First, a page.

Planning a summer barbeque this weekend? Be sure to check out our tips for keeping it environmentally friendly.
The sun is out, barbecues are hot, and everyone is happy. Except for maybe the planet. We’ve compiled a handy guide on how to have an eco friendly barbecue.
Let’s talk about your options.
Disposable BBQs and picnic options
Instant disposable barbecues are tempting, super cheap, and very convenient. However, they’re also often wrapped in plastic, have a metal grill that isn’t easily recyclable, and the firelighter fluid included in the charcoal area isn’t great environmentally. You can do better.
It’s not all doom and gloom though, as new products start to arrive on the market. This CasusGrill Biodegradable Instant Barbecue (£12.99) is completely sustainable, and 100% biodegradable; made with bamboo, cardboard and lava stones. Lay a few of these in for those days when only al fresco dining will do.
We also found these amazing all-natural barbecues by EcoGrill, made from nothing but wood, environmentally-friendly charcoal. Once you’ve finished using it, you can allow it to safely just burn down and all you’re left with are non-toxic ashes. Amazing.
Otherwise, perhaps consider using a small portable travel barbecue, like this LotusGrill Mini, which means you can choose your fuels carefully. The barbecue runs on two batteries (which you can use reusables for) or a power source. And obviously the benefit of this (apart from the fact that they cook better) is that there’s very little waste each time you use it.
Let’s talk about your charcoal…
According to the BBC, the UK imported almost 90,000 tonnes of charcoal in 2018, most of which has been linked to mass deforestation in developing countries such as Namibia, Nigeria, and Paraguay. Wood is cut down and converted to charcoal by burning, and often the wood used is in scarce supply, endangering forestry. Often the charcoal you buy is less than beneficial to the planet and its resources.
A lot of charcoal is made from wood sourced in tropical forests that really ought to be left alone
A lot of charcoal is made from wood sourced in tropical forests that really ought to be left alone. Not only that, it can often be soaked in fire-lighting chemicals which are definitely pollutants – as well as your making your food taste yuck.
So how can you be sure that your charcoal is on the green list? The Forest Stewardship Council (FSC) is the world’s largest certification scheme for wood products and charcoal, so it’s a good idea to look for their stamp on your charcoal bags. But even then, ensure the wood is from sustainable forests.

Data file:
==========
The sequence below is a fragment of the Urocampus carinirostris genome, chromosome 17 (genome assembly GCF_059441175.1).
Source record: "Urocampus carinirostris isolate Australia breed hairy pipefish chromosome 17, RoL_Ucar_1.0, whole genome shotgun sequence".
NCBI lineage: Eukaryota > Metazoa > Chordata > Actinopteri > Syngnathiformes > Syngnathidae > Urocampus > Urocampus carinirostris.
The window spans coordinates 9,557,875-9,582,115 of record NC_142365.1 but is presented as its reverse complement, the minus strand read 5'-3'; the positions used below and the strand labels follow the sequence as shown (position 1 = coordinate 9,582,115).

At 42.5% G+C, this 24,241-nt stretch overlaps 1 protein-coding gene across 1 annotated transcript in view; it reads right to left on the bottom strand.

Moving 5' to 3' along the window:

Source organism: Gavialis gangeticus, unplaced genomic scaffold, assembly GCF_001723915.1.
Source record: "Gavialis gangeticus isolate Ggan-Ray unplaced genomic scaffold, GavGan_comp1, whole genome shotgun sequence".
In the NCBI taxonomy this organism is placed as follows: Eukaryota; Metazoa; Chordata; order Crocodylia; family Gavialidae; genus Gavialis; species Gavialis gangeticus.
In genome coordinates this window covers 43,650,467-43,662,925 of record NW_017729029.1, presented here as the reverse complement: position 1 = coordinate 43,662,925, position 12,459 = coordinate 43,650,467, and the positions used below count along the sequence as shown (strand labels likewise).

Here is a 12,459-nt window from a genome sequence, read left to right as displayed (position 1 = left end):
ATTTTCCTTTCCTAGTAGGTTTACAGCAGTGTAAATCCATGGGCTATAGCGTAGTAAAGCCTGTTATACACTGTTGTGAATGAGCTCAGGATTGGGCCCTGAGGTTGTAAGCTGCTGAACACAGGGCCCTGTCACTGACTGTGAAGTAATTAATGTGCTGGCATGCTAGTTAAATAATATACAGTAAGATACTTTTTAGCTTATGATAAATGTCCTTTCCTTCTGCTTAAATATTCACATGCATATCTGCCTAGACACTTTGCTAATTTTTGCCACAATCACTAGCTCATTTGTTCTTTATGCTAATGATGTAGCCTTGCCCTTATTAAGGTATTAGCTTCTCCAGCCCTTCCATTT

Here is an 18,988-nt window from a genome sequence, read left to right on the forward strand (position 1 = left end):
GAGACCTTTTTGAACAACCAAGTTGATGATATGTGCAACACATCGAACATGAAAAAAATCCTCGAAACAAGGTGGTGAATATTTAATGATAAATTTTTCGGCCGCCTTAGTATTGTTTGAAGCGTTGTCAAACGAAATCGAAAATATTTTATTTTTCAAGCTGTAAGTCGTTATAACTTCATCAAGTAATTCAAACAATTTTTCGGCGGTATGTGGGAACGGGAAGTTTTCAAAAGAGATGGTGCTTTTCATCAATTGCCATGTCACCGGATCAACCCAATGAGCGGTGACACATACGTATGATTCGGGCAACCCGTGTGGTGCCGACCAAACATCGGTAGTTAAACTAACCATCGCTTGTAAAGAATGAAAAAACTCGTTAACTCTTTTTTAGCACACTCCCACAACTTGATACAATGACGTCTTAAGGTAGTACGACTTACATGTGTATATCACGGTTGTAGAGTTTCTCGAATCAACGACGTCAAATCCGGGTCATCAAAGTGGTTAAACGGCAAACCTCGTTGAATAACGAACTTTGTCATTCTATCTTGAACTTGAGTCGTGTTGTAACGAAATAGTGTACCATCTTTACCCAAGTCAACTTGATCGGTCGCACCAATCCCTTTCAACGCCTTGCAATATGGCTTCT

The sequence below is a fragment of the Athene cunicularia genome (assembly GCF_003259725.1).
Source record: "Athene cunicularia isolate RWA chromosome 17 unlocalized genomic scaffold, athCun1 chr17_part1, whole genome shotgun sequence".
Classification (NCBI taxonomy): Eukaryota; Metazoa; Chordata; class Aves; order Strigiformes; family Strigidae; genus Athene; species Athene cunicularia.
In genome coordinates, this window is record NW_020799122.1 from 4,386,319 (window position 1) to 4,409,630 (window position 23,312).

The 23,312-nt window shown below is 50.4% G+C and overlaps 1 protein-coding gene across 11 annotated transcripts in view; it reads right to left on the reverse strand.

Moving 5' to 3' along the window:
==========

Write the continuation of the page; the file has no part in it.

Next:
Charcoal generates three times the amount of greenhouse gases as gas grills, but the wood itself is often from sustainable sources.
There are UKFS (UK Forestry Standard) approved charcoal companies such as The Oxford Charcoal Company or The Dorset Charcoal Company that sells sustainably sourced and carbon neutral charcoal. But look for suppliers in your own local area on the UKFS site.
Buying from UKFS approved charcoal means that you are supporting the regeneration of UK woodlands, and you are using higher quality charcoal to cook your food that does not contain harmful pollutants.
Choosing eco-friendly food
The food you choose to grill up also has some environmental factors to consider.
Barbecues are synonymous with meat and juicy beef burgers. But according to research done by The University of Manchester, a regular medium sized 100g beef burger releases enough greenhouse gases to fill more than 60 balloons. This is equivalent to driving in a car for more than six miles!
Chicken is a better option as it releases far fewer greenhouse gases compared to beef, only 15 balloons-worth, and one and a half miles in a car.
This Greenpeace article goes into detail about how the meat industry is a major contributor to world emissions, which explains the growing demand for a vegetarian or plant-based diet. If you’re willing to make the effort, there are lots of plant-based products widely available so you can still have your burgers and hot dog moment. Why not serve some grilled vegetables on the side? Grilled peppers, asparagus, aubergines, courgettes, corn; and of course you can’t beat a good stuffed mushroom.
If a barbecue isn’t a barbecue for you without some real meat, give thought to where it comes from. Has it had a high welfare life, farmed sustainably? What about food miles – is it local? Can you buy from a decent butcher and not only enjoy better meat without loads of plastic packaging, but support local business too?
Limit your waste
Investing in good quality barbecuing equipment can help limit your waste. Assembling a ‘grill kit’ can be useful in so many ways. Not only will you always be prepared and have everything you need, but these items can also be used again rather than disposed of and repurchased.
Your grill kit could include:
- An apron or two
- Oven mitt
Don’t forget to fill up your water bottles (and bring your own bottles of wine and beers!). Bring your own plates and cutlery, and use recyclable/biodegradable/linen napkins too. Ditch the one-use stuff.
Assembling a ‘grill kit’ can be useful in so many ways
Another eco-friendly barbecue hack is to bring your own plastic wrap-free snacks. Instead, cut up some fruit and snacks, and stock up on some nuts and sweets at a local zero-waste bulk shops. And prep everything ahead if possible, storing in reusable containers (with decent tightly-fitting lids) – you can even double the lids as plates if needed.
Lastly, don’t forget to dispose of your trash responsibly. Bring some biodegradable bin bags with you, or put your trash in your now-empty containers. Whatever you do, don’t just leave it behind.
Take only photographs, leave only footprints. And enjoy!